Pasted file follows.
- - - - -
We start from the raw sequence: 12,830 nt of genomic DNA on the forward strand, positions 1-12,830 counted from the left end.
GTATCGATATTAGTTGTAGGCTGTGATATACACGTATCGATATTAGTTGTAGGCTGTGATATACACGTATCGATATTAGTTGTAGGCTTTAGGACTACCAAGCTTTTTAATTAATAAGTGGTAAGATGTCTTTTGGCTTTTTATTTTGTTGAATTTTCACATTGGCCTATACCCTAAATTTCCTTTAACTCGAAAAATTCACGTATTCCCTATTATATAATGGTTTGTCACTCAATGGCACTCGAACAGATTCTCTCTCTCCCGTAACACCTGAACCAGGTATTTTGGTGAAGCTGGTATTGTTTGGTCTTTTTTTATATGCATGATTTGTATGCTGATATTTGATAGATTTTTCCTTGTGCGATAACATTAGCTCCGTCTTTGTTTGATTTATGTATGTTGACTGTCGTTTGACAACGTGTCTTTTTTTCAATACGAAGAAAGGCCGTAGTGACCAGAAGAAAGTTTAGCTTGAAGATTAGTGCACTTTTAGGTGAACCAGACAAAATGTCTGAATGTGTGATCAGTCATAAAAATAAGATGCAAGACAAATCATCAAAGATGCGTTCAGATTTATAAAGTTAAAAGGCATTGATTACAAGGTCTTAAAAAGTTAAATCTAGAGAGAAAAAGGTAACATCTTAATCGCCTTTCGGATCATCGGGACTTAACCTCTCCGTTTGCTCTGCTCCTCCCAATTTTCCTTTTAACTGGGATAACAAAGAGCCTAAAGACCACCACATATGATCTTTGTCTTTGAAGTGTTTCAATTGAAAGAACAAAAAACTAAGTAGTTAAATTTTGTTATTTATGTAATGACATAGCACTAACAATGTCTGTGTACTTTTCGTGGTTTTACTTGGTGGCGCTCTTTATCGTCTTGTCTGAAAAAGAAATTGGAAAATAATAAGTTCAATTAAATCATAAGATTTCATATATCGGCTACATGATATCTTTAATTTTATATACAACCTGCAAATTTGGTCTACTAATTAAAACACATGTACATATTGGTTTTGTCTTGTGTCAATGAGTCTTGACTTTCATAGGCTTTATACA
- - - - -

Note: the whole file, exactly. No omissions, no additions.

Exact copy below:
We start from the raw sequence: 12,830 nt of genomic DNA on the forward strand, positions 1-12,830 counted from the left end.
GTATCGATATTAGTTGTAGGCTGTGATATACACGTATCGATATTAGTTGTAGGCTGTGATATACACGTATCGATATTAGTTGTAGGCTTTAGGACTACCAAGCTTTTTAATTAATAAGTGGTAAGATGTCTTTTGGCTTTTTATTTTGTTGAATTTTCACATTGGCCTATACCCTAAATTTCCTTTAACTCGAAAAATTCACGTATTCCCTATTATATAATGGTTTGTCACTCAATGGCACTCGAACAGATTCTCTCTCTCCCGTAACACCTGAACCAGGTATTTTGGTGAAGCTGGTATTGTTTGGTCTTTTTTTATATGCATGATTTGTATGCTGATATTTGATAGATTTTTCCTTGTGCGATAACATTAGCTCCGTCTTTGTTTGATTTATGTATGTTGACTGTCGTTTGACAACGTGTCTTTTTTTCAATACGAAGAAAGGCCGTAGTGACCAGAAGAAAGTTTAGCTTGAAGATTAGTGCACTTTTAGGTGAACCAGACAAAATGTCTGAATGTGTGATCAGTCATAAAAATAAGATGCAAGACAAATCATCAAAGATGCGTTCAGATTTATAAAGTTAAAAGGCATTGATTACAAGGTCTTAAAAAGTTAAATCTAGAGAGAAAAAGGTAACATCTTAATCGCCTTTCGGATCATCGGGACTTAACCTCTCCGTTTGCTCTGCTCCTCCCAATTTTCCTTTTAACTGGGATAACAAAGAGCCTAAAGACCACCACATATGATCTTTGTCTTTGAAGTGTTTCAATTGAAAGAACAAAAAACTAAGTAGTTAAATTTTGTTATTTATGTAATGACATAGCACTAACAATGTCTGTGTACTTTTCGTGGTTTTACTTGGTGGCGCTCTTTATCGTCTTGTCTGAAAAAGAAATTGGAAAATAATAAGTTCAATTAAATCATAAGATTTCATATATCGGCTACATGATATCTTTAATTTTATATACAACCTGCAAATTTGGTCTACTAATTAAAACACATGTACATATTGGTTTTGTCTTGTGTCAATGAGTCTTGACTTTCATAGGCTTTATACA